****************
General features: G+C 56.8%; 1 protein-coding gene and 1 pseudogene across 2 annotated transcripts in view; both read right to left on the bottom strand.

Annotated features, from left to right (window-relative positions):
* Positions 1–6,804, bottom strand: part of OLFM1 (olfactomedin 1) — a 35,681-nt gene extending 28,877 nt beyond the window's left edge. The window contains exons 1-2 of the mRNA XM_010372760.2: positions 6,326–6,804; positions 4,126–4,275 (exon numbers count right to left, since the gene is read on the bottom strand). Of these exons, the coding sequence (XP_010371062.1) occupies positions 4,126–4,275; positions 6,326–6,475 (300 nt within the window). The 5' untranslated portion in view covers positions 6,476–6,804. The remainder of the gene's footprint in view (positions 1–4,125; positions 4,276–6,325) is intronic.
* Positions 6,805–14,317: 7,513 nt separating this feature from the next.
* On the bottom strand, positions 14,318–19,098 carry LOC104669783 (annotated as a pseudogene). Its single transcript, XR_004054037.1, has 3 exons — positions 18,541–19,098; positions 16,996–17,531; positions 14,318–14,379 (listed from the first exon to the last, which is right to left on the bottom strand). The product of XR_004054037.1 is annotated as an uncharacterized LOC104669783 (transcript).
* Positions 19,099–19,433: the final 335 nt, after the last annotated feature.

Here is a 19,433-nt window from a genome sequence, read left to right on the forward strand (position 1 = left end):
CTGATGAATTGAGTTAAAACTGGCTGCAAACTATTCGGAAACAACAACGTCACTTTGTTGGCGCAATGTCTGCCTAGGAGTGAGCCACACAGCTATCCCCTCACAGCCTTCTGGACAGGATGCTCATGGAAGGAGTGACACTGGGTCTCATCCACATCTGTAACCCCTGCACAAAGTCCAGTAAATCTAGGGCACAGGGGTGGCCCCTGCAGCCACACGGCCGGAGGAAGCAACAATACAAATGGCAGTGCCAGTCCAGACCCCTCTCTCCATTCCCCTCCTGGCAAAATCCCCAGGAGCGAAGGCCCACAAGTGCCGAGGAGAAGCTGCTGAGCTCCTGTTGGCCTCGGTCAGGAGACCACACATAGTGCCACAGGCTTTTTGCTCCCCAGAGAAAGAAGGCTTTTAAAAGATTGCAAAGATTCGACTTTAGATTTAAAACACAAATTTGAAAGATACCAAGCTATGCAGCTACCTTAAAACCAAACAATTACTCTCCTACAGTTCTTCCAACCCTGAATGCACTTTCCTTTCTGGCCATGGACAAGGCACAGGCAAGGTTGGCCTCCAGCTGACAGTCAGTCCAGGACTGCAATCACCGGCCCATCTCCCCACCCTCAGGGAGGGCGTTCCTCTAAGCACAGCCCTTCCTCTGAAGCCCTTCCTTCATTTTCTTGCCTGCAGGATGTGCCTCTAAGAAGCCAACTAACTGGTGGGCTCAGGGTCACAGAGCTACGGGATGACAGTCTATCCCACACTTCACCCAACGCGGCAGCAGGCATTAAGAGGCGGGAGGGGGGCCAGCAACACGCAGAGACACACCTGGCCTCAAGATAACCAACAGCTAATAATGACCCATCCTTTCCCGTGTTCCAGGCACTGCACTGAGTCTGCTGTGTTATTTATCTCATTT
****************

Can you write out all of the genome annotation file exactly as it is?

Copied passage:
General features: G+C 56.8%; 1 protein-coding gene and 1 pseudogene across 2 annotated transcripts in view; both read right to left on the bottom strand.

Annotated features, from left to right (window-relative positions):
* Positions 1–6,804, bottom strand: part of OLFM1 (olfactomedin 1) — a 35,681-nt gene extending 28,877 nt beyond the window's left edge. The window contains exons 1-2 of the mRNA XM_010372760.2: positions 6,326–6,804; positions 4,126–4,275 (exon numbers count right to left, since the gene is read on the bottom strand). Of these exons, the coding sequence (XP_010371062.1) occupies positions 4,126–4,275; positions 6,326–6,475 (300 nt within the window). The 5' untranslated portion in view covers positions 6,476–6,804. The remainder of the gene's footprint in view (positions 1–4,125; positions 4,276–6,325) is intronic.
* Positions 6,805–14,317: 7,513 nt separating this feature from the next.
* On the bottom strand, positions 14,318–19,098 carry LOC104669783 (annotated as a pseudogene). Its single transcript, XR_004054037.1, has 3 exons — positions 18,541–19,098; positions 16,996–17,531; positions 14,318–14,379 (listed from the first exon to the last, which is right to left on the bottom strand). The product of XR_004054037.1 is annotated as an uncharacterized LOC104669783 (transcript).
* Positions 19,099–19,433: the final 335 nt, after the last annotated feature.

Here is a 19,433-nt window from a genome sequence, read left to right on the forward strand (position 1 = left end):
CTGATGAATTGAGTTAAAACTGGCTGCAAACTATTCGGAAACAACAACGTCACTTTGTTGGCGCAATGTCTGCCTAGGAGTGAGCCACACAGCTATCCCCTCACAGCCTTCTGGACAGGATGCTCATGGAAGGAGTGACACTGGGTCTCATCCACATCTGTAACCCCTGCACAAAGTCCAGTAAATCTAGGGCACAGGGGTGGCCCCTGCAGCCACACGGCCGGAGGAAGCAACAATACAAATGGCAGTGCCAGTCCAGACCCCTCTCTCCATTCCCCTCCTGGCAAAATCCCCAGGAGCGAAGGCCCACAAGTGCCGAGGAGAAGCTGCTGAGCTCCTGTTGGCCTCGGTCAGGAGACCACACATAGTGCCACAGGCTTTTTGCTCCCCAGAGAAAGAAGGCTTTTAAAAGATTGCAAAGATTCGACTTTAGATTTAAAACACAAATTTGAAAGATACCAAGCTATGCAGCTACCTTAAAACCAAACAATTACTCTCCTACAGTTCTTCCAACCCTGAATGCACTTTCCTTTCTGGCCATGGACAAGGCACAGGCAAGGTTGGCCTCCAGCTGACAGTCAGTCCAGGACTGCAATCACCGGCCCATCTCCCCACCCTCAGGGAGGGCGTTCCTCTAAGCACAGCCCTTCCTCTGAAGCCCTTCCTTCATTTTCTTGCCTGCAGGATGTGCCTCTAAGAAGCCAACTAACTGGTGGGCTCAGGGTCACAGAGCTACGGGATGACAGTCTATCCCACACTTCACCCAACGCGGCAGCAGGCATTAAGAGGCGGGAGGGGGGCCAGCAACACGCAGAGACACACCTGGCCTCAAGATAACCAACAGCTAATAATGACCCATCCTTTCCCGTGTTCCAGGCACTGCACTGAGTCTGCTGTGTTATTTATCTCATTT